For true lovers of the exquisite elegance that is Japanese culture, a traditional kaiseki meal is an experience that should not be passed up. Kaiseki is a traditional Japanese course meal, wherein each dish is an art piece made with the finest ingredients. Each dish is to be experienced with all five of your senses—the exquisite taste, the delectable aroma, the elegant appearance, the texture of the ingredients, and even the sounds of the preparation.
While many may think that traditional Japanese culture can only be found in Kyoto, there are still traces to be found even in modern day Tokyo. I went to Kappou Sanchou (割烹三長) in Shibuya, one of the few authentic kaiseki restaurants in Tokyo.
Kappou Sanchou: an Edo-Style Oasis in Shibuya
Kappou Sanchou is merely a 10-minute walk from Shibuya Station—a convenient stop for tourists to relax at after exploring the attractions of Shibuya. The restaurant is surrounded by a bamboo wall, as if creating a sanctuary away from the bustle of everyday Shibuya.
The wooden interior of the restaurant gives you a warm and rustic feeling of the old Edo period, with a view outside to a small Japanese garden, complete with a koi pond.
The Kaiseki Meal
I ordered the chef’s recommended kaiseki meal: the Miyabi set (20,000 yen). It is a 9-course meal that samples some of the finest ingredients to be found in Japan. I sat at the counter, where customers can watch the chef expertly prepare each dish.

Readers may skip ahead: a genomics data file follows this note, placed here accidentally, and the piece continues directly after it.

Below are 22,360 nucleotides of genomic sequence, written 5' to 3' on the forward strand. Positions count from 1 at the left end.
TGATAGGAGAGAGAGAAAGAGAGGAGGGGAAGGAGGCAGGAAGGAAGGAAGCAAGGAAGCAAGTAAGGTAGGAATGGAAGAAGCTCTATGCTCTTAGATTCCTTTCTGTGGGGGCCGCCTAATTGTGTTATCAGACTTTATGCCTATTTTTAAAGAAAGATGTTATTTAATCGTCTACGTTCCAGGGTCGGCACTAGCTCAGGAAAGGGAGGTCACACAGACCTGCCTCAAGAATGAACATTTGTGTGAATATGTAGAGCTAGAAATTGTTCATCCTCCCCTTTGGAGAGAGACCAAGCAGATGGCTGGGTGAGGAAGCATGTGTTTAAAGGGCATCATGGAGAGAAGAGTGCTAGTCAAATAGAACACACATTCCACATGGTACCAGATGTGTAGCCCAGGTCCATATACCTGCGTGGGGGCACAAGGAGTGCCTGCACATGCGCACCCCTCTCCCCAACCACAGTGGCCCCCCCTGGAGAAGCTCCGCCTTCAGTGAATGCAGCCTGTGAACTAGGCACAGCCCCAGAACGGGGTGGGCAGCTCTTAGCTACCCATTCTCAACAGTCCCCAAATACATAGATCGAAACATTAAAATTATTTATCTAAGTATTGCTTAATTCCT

The first course served was a chilled uni, or sea urchin, shrimp, and okra dish.
The appetizer was a four-piece assortment, each with a different type of meat or fish matched to meet its perfect vegetable counterpart.
The third dish was a chilled soup with fish, garnished with vegetables and sesame seeds.
Next, sashimi was presented in a cone made of a thinly-sliced cucumber, and wrapped in an iridescent foil.
The fifth course consisted of grilled fish and vegetables simmered with a delicious, savory miso sauce.
For the sixth dish, chilled freshly-cut seafood was presented over ice with a leaf for decoration.
The seventh course consisted of Ozaki beef, a famous type of Japanese beef (or wagyu) from the Miyzaki prefecture, enhanced with the colors and flavors of squash and artichoke.
The eighth dish was the climax of the meal, with a substantive helping of rice with rockfish (odoguro), the chef’s specialty.
Finally, the meal finished with an assorted dish of fruits with a small dial of sherbet for dessert.
If you are interested in experiencing the best of Japan, I would highly encourage you to try a kaiseki meal for yourself. The head chef of Kappou Sanchou, Naoki Murayama, takes pride in ensuring that you are getting the best ingredients, served at the optimal temperature. Dishes will usually vary according to the season, availability of ingredients, and the chef’s specialties, but no matter what the food, you will be served a tasteful and cultured experience only found in Japan.
Website: Japanese, English
Hours: 5:00-11:00 PM (closed Sundays and national holidays)
Address: 6-1, Maruyama-cho, Shibuya-ku, Tokyo
Average Cost: 15,000 yen (credit cards accepted)
English Menu/Staff: Yes
For online reservations, visit our partner SAVOR JAPAN
Kappou Sanchou reservation (SAVOR JAPAN)
Tapioca Boom! Why Taiwanese Tapioca Tea is Popular in Japan